"I need help with software or hardware issue" could be a user asking for general code issues.

  • 2
    Neither of those are things that should be asked on Stack Overflow. We don't do recommendations on how to code something, and code issues should be as explicit and narrow as possible.
    – Makoto
    Commented Dec 22, 2018 at 15:46
  • @Makoto I agree, but most people don't read the help docs which say what is acceptable. This is meant to direct people to better places. Ultimately, it's more user friendly and that is good Commented Dec 22, 2018 at 15:51
  • 4
    I think anything that's asking for a "software recommendation" is unambiguously off-topic, and that the wording there is fine as it is. However, I agree that "I need help with a software ... issue" is kind of perversely worded. Every on-topic question ever asked on Stack Overflow can be construed as asking for "help with a software issue".
    – Mark Amery
    Commented Dec 23, 2018 at 17:29
  • yes, these phrases ARE off-topic. That's not the purpose of my answer. This is saying, if SO uses those phrases, then please change the wording to remove ambiguities. Commented Dec 24, 2018 at 1:24
  • These phrases will direct new users to where they should post. It's well known that new users don't read the FAQ. They should be able to discover the correct locations without wasting our time. These off-topic options provide that Commented Dec 24, 2018 at 8:32

Just tried it. Maybe I've got really lucky, but got the wizard on the very first account creation attempt.

I know this is still an experimentation phase, earlier than testing proper; but I've got the wizard on the very first question I attempted to ask, just seconds after I opened my account.

As the first impression for the site, I felt it was a bit daunting and constraining. I would give users the opportunity to ask at least a question or two on their own before being pushed into the wizard.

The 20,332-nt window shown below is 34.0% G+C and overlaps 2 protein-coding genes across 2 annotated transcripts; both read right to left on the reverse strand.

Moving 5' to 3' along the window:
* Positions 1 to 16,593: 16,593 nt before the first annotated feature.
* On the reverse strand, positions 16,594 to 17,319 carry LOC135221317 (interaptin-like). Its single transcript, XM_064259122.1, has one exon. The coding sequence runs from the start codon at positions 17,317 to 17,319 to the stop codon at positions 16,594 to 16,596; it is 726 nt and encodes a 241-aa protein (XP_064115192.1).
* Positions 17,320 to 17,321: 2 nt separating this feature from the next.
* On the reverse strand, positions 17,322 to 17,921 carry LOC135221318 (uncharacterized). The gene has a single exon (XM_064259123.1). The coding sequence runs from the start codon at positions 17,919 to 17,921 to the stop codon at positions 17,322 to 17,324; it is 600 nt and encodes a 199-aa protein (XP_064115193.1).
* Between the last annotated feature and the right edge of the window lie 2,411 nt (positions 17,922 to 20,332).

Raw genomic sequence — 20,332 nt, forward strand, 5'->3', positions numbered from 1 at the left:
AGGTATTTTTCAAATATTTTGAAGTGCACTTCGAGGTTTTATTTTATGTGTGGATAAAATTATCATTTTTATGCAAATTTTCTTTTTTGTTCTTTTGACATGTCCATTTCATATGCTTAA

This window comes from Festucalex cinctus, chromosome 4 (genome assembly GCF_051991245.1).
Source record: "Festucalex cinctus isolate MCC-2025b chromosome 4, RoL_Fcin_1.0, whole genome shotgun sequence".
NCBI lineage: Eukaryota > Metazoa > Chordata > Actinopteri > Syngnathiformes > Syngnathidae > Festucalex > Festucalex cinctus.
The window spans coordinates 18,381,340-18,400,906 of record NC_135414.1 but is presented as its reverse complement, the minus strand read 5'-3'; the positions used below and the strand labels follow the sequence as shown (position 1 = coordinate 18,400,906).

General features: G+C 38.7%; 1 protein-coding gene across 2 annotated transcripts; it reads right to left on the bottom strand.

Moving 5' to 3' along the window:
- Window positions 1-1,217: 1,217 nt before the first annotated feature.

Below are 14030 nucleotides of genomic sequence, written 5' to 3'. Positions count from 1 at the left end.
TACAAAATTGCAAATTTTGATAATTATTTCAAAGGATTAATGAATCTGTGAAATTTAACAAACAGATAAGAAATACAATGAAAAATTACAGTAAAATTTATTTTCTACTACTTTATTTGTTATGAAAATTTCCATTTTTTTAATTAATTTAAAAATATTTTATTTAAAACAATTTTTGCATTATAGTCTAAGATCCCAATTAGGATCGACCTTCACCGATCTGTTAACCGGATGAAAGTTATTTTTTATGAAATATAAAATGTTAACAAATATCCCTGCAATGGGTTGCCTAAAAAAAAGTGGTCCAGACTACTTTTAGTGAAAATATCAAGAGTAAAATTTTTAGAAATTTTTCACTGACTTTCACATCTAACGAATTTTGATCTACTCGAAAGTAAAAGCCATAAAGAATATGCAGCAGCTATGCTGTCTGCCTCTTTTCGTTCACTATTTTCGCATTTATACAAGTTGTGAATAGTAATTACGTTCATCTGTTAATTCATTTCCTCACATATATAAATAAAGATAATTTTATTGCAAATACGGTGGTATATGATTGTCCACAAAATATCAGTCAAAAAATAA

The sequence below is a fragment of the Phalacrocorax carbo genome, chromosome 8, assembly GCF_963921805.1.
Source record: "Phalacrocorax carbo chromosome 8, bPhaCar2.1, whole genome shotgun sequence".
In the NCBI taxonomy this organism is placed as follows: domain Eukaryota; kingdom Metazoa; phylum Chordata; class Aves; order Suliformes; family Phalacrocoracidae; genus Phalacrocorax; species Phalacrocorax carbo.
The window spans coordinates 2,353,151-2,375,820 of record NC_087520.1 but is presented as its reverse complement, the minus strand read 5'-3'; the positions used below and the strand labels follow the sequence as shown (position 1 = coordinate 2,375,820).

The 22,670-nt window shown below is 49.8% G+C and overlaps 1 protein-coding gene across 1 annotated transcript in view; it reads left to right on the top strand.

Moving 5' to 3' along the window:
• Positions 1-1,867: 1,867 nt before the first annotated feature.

Let them prove they have problems asking a question before helping them so forcefully.

Obviously, as a relatively experienced user and a meta regular, I'm probably a pretty poor test subject, but I kept feeling that the wizard was trying to force me into a very narrow path which did not necessarily match the idea I had for my question.

This can obviously be an artifact of experience, and just evidence that the wizard is not a good tool for more savvy users; but getting it immediately was slightly jarring experience, and I felt that a completely new user would not necessarily understand where the wizard was trying to guide them.

Further, if shown to a user that has spent some time on the site (a user with an account with more than 4 years just posted to complain bitterly about it), a least some introduction to the why and the nature of the experiment could come in handy, so more experienced users, but that otherwise can trigger the Wizard, can have some idea about what's going on.